- Contract Packaging
- Leaders in Packaging
Article | March 31, 1998
Pepsi 'Storms' Colorado, 'Grips' Dayton
A striking metallized label is helping Pepsi-Cola introduce its new lemon-lime soft drink, Storm(TM), to three Colorado markets-Denver, Colorado Springs and Pueblo.
Last month the Somers NY-based beverage division of PepsiCo began selling Storm in 2-L 16- and 20-oz sizes in polyethylene terephthalate bottles and 12-oz cans marketed in six- and 12-packs. The oriented polypropylene label used on bottles is printed in five colors by Lawson Mardon Packaging (New Hyde Park NY). "The labels are used for their outstanding image and enhanced appearance in the marketplace" notes Pepsi spokesperson Jon Harris who says the beverage producer has used metallized labels with other products. The green-tinted PET bottles are molded by Schmalbach-Lubeca (Manchester MI). Pepsi-Cola also announced last month that its 2-L PET bottle "The Grip" now sells in Dayton OH. The easy-to-grip bottle again from Schmalbach-Lubeca was successful in field tests conducted last year in the Detroit area (see PW June '97 p. 2). The heat-transfer front and back labels are supplied by International Playing Card and Label (Rogersville TN). Labels include protective lacquer/six-color gravure printing/adhesive lacquer. Schmalbach-Lubeca's Novi MI facility is said to be the first to use a Belvac (Lynchburg VA) HT-400 machine to apply the two I-shaped labels. The heat-transfer label has been revised presumably to address concerns raised by some recyclers over the recyclability of the test market bottles. Pepsi spokesperson Larry Jabbonsky tells PW "We're aware that the label may require extra attention in the recycling process." IPC&L says changes to the chemistry of the inks and additives make it easier for recyclers to more cleanly separate label material from PET.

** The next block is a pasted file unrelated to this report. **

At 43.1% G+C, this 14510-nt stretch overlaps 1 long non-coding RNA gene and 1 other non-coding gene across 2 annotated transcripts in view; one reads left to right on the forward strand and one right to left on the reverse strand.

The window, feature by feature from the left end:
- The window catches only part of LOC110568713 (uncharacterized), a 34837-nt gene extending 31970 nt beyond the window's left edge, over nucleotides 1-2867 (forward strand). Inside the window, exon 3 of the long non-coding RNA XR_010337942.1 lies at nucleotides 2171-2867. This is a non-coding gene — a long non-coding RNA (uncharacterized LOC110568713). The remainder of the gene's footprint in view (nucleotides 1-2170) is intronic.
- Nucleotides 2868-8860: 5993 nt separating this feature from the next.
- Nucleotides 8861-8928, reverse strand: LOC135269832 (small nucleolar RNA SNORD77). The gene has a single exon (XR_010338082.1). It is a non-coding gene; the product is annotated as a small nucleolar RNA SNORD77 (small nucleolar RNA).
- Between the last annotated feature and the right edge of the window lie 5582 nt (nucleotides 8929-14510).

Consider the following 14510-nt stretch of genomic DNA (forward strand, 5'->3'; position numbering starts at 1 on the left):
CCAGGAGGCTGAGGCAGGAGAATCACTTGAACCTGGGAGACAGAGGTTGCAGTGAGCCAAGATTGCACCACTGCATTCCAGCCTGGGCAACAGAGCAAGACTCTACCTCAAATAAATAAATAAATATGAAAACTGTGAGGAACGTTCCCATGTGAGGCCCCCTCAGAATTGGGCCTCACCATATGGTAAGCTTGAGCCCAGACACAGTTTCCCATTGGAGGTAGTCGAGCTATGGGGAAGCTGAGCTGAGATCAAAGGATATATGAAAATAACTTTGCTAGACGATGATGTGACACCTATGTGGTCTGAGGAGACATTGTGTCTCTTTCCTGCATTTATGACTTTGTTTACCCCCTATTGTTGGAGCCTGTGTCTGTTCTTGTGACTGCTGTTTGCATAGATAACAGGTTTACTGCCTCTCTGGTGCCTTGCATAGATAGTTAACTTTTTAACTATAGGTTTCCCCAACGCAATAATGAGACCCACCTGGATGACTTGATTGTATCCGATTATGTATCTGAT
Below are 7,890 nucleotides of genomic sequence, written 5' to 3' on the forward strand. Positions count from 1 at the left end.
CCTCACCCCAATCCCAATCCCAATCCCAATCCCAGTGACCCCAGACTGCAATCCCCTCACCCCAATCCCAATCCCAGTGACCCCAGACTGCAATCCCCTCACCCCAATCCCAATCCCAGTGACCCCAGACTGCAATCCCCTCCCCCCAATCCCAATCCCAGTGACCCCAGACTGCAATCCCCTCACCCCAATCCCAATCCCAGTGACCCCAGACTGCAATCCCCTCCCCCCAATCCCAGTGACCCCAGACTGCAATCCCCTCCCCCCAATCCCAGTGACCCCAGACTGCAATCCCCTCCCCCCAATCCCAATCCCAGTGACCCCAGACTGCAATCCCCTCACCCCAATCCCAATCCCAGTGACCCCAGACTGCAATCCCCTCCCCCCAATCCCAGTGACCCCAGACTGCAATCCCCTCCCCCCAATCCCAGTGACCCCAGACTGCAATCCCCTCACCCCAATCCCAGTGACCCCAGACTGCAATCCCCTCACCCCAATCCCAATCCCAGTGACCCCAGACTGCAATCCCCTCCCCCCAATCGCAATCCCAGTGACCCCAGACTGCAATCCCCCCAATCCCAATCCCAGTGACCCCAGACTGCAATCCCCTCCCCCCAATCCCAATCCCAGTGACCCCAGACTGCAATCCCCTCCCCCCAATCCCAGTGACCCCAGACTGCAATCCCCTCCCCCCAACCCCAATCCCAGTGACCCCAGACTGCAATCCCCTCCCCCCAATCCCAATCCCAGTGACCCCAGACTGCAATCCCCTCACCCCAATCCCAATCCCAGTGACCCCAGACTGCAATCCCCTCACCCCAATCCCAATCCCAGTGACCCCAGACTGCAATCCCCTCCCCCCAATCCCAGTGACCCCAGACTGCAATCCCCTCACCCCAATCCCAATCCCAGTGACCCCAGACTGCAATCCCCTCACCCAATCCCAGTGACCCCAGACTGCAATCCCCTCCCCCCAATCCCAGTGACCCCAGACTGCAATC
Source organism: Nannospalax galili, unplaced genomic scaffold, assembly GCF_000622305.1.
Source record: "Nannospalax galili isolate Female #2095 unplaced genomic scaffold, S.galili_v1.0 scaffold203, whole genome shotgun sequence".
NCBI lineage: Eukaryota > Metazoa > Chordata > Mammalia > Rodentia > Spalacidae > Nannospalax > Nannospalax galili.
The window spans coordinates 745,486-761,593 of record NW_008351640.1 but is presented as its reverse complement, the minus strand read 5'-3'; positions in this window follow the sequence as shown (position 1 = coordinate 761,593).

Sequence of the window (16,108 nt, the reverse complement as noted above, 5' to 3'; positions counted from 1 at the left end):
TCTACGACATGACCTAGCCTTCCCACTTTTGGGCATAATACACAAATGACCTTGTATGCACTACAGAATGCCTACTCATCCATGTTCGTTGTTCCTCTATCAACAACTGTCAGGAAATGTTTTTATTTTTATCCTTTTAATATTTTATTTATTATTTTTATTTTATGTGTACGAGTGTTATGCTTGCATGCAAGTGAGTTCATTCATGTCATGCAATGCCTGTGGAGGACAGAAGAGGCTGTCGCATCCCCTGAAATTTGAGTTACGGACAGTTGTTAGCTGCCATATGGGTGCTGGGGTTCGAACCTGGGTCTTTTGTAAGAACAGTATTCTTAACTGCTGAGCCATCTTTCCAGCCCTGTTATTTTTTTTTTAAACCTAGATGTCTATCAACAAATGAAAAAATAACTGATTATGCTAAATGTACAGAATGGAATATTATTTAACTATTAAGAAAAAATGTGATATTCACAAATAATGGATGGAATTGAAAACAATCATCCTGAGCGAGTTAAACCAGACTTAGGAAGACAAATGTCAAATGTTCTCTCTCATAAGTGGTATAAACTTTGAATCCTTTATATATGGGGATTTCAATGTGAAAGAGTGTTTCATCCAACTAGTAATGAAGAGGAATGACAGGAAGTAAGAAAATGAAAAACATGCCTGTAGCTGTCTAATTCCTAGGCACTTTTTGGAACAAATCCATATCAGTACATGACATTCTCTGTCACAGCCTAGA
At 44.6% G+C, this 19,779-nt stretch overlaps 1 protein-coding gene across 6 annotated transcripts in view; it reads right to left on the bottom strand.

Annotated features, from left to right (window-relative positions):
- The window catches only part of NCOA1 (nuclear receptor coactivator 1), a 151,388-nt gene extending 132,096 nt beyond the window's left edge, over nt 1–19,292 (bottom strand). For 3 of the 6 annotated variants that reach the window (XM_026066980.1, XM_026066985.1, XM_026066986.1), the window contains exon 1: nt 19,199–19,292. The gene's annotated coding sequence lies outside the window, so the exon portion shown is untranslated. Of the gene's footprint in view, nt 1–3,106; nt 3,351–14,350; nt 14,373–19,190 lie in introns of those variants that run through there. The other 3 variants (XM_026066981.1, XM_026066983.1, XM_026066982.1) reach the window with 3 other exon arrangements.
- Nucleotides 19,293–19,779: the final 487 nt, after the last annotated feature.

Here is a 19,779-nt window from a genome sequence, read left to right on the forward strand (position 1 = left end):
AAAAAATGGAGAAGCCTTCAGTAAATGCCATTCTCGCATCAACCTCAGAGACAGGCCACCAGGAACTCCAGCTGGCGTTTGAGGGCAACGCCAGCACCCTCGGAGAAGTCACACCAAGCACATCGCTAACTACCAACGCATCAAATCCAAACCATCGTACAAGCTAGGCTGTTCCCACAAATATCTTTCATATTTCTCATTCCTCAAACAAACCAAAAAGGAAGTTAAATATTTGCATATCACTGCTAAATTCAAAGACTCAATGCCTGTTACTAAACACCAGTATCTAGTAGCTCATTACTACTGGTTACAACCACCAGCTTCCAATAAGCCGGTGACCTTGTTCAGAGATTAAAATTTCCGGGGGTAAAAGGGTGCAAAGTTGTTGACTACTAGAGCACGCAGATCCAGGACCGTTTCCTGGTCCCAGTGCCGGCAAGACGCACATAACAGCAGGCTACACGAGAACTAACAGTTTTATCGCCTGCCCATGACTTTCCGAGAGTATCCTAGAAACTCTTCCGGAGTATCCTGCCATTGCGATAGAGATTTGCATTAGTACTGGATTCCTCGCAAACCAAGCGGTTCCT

Related Sponsored Content
E-Book Special Report
Total Cost of Ownership
Sign up to receive timely updates from our editors and download this E-Book Special Report to learn how to calculate the true Total Cost of Ownership (TCO) of your packaging machinery.